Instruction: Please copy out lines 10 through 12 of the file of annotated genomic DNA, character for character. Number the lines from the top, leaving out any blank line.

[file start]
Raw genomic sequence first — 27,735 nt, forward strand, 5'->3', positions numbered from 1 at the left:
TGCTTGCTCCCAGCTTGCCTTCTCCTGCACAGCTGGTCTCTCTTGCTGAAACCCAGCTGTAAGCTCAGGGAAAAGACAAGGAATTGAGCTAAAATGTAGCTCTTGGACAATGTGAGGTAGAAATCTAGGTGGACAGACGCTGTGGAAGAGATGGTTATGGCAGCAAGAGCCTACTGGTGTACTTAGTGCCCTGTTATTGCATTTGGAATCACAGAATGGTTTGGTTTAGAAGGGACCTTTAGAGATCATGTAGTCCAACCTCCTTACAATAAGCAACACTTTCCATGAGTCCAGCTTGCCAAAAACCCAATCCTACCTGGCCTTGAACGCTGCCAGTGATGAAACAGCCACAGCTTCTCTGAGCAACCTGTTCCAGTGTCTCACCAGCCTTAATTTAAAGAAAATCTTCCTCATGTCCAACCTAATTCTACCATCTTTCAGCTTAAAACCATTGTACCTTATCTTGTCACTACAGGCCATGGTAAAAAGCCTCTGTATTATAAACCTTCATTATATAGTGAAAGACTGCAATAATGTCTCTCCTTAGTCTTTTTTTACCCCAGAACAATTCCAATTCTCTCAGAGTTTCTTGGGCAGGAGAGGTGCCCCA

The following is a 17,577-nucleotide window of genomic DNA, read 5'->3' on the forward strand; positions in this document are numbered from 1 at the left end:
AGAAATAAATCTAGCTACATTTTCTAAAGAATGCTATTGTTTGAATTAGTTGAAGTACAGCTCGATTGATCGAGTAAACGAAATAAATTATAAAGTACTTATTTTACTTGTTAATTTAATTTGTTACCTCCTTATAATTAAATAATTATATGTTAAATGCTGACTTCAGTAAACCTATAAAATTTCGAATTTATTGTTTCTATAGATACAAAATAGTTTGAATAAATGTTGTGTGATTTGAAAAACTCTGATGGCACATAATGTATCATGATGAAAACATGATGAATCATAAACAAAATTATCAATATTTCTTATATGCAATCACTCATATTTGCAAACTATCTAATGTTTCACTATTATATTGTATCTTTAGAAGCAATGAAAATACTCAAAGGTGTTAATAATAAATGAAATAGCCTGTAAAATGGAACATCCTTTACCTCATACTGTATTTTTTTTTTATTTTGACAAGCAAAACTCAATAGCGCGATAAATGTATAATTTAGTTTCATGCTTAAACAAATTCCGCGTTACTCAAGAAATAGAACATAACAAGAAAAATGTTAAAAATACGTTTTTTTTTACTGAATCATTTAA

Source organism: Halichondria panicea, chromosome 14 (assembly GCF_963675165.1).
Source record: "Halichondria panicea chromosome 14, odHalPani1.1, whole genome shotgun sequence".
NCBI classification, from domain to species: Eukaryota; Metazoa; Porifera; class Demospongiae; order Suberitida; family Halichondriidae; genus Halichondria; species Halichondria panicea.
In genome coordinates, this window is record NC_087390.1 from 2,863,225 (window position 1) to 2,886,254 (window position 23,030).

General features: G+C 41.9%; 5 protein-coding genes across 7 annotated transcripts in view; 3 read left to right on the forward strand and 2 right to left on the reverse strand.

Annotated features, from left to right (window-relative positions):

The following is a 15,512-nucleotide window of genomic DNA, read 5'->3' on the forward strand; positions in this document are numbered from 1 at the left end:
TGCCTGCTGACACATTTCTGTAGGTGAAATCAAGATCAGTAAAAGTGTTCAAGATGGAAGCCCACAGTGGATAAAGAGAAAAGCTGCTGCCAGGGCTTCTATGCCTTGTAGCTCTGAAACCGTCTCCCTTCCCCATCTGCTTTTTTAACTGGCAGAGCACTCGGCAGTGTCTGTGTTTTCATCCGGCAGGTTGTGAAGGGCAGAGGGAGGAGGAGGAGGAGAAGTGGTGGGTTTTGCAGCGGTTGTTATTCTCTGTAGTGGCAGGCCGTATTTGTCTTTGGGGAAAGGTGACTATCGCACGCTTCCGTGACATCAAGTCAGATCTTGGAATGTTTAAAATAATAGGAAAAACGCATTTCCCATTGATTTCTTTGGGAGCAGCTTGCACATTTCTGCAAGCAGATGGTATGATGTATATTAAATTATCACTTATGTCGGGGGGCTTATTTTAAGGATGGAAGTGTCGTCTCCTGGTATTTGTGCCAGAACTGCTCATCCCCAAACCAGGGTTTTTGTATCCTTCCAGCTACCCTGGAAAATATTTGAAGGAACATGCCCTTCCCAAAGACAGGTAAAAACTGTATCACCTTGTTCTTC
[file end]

Annotated features, from left to right (window-relative positions):

The following is a 15,512-nucleotide window of genomic DNA, read 5'->3' on the forward strand; positions in this document are numbered from 1 at the left end:
TGCCTGCTGACACATTTCTGTAGGTGAAATCAAGATCAGTAAAAGTGTTCAAGATGGAAGCCCACAGTGGATAAAGAGAAAAGCTGCTGCCAGGGCTTCTATGCCTTGTAGCTCTGAAACCGTCTCCCTTCCCCATCTGCTTTTTTAACTGGCAGAGCACTCGGCAGTGTCTGTGTTTTCATCCGGCAGGTTGTGAAGGGCAGAGGGAGGAGGAGGAGGAGAAGTGGTGGGTTTTGCAGCGGTTGTTATTCTCTGTAGTGGCAGGCCGTATTTGTCTTTGGGGAAAGGTGACTATCGCACGCTTCCGTGACATCAAGTCAGATCTTGGAATGTTTAAAATAATAGGAAAAACGCATTTCCCATTGATTTCTTTGGGAGCAGCTTGCACATTTCTGCAAGCAGATGGTATGATGTATATTAAATTATCACTTATGTCGGGGGGCTTATTTTAAGGATGGAAGTGTCGTCTCCTGGTATTTGTGCCAGAACTGCTCATCCCCAAACCAGGGTTTTTGTATCCTTCCAGCTACCCTGGAAAATATTTGAAGGAACATGCCCTTCCCAAAGACAGGTAAAAACTGTATCACCTTGTTCTTC